Motley Fool contributor Rick Munarriz has no position in any stocks mentioned. The Motley Fool recommends Activision Blizzard, AMC Networks, Chipotle Mexican Grill, LeapFrog Enterprises, SolarCity and Tesla Motors. The Motley Fool owns shares of Activision Blizzard, Chipotle Mexican Grill, LeapFrog Enterprises, SolarCity and Tesla Motors.

10 Easy Ways to Pay Off Debt
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Wall Street This Week: Game Time, Musk's Day to Shine
"Your daily habits and routines are the reason you got into this mess," writes Trent Hamm, founder of TheSimpleDollar.com. "Spend some time thinking about how you spend money each day, each week and each month." Do you really need your daily latte? Can you bring your lunch to work instead of buying it four times a week? Ask yourself: What can I change without sacrificing my lifestyle too much? 
Remove all credit cards from your wallet and leave them at home when you go shopping, advises WiseBread contributor Sabah Karimi. “Even if you earn cash back or other rewards with credit card purchases, stop spending with your credit cards until you have your finances under control,” she writes.
If you do a lot of online shopping at one retailer, you may have stored your credit card information on the site to make the checkout process easier. But that also makes it easier to charge items you don't need. So clear that information. "If you’re paying for a recurring service, use a debit card issued from a major credit card service linked to your checking account," Hamm writes.  
Reward yourself when you reach debt payoff goals. "The only way to completely pay off your credit card debt is to keep at it, and to do that, you must keep yourself motivated," Bakke writes. Just make sure to reward yourself within reason. For example, instead of a weeklong vacation, plan a weekend camping trip. "If you aim to reduce your credit card debt from $10,000 to $5,000 in two months," Bakke writes, "give yourself more than a pat on the back." 
“Establish a budget,” writes Money Crashers contributor David Bakke. “If you don't scale back your spending, you'll dig yourself into a deeper hole." You can use personal finance tools like Mint.com, or make your own Excel spreadsheet that includes your monthly income and expenses. Then scrutinize those budget categories to see where you can cut costs.    
Sort your credit card interest rates from highest to lowest, then tackle the card with the highest rate first. "By paying off the balance with the highest interest first, you increase your payment on the credit card with the highest annual percentage rate while continuing to make the minimum payment on the rest of your credit cards," writes Mint.com spokeswoman Hitha Prabhakar.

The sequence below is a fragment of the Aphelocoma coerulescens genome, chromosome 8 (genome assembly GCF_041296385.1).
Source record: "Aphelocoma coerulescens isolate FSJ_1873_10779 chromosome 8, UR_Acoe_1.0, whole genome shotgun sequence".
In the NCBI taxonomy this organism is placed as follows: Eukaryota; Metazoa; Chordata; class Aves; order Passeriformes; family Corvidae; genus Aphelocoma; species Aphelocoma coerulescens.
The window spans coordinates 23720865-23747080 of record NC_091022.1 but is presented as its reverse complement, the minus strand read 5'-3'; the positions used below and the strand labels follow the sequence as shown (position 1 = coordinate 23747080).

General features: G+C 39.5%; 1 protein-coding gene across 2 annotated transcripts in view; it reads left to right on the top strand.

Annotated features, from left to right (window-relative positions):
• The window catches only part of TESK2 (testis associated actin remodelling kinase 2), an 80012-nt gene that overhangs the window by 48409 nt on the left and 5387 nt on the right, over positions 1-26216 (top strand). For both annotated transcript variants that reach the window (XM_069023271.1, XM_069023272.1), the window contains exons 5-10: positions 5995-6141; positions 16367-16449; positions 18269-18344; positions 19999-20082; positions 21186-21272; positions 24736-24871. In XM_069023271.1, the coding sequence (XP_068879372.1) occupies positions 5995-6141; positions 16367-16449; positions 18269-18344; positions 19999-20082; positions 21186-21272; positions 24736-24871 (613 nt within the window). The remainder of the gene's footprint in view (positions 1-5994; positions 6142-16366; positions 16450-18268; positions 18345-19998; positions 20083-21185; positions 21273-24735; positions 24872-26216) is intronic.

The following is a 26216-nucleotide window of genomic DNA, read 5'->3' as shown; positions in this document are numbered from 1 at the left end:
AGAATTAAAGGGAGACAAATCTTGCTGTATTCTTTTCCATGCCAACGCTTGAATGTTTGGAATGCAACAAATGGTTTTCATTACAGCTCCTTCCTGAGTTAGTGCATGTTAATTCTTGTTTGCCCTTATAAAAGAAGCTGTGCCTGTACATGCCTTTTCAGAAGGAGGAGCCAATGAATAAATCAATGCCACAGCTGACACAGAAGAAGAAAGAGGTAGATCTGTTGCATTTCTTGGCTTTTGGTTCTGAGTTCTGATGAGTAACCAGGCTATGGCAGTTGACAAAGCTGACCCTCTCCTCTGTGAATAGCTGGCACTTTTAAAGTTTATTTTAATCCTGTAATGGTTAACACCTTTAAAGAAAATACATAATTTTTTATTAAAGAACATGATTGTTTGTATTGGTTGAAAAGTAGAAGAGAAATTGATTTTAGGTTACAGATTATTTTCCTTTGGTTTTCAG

To make a dent in your debt, you need to pay more than the minimum balance on your credit card statements each month. "Paying the minimum -– usually 2 to 3 percent of the outstanding balance -– only prolongs a debt payoff strategy," Prabhakar writes. "Strengthen your commitment to pay everything off by making weekly, instead of monthly, payments." Or if your minimum payment is $100, try doubling it and paying off $200 or more. 
If you have a high-interest card with a balance that you’re confident you can pay off in a few months, Hamm recommends moving the debt to a card that offers a zero-interest balance transfer. "You’ll need to pay off the debt before the balance transfer expires, or else you’re often hit with a much higher interest rate," he warns. "If you do it carefully, you can save hundreds on interest this way."
Have any birthday gifts or old wedding presents collecting dust in your closet? Look for items you can sell on eBay or Craigslist. "Do some research to make sure you list these items at a fair and reasonable price," Karimi writes. “Take quality photos, and write an attention-grabbing headline and description to sell the item as quickly as possible." Any profits from sales should go toward your debt. 
If you receive a job bonus around the holidays or during the year, allocate that money toward your debt payoff plan. "Avoid the temptation to spend that bonus on a vacation or other luxury purchase," Karimi writes. It’s more important to fix your financial situation than own the latest designer bag.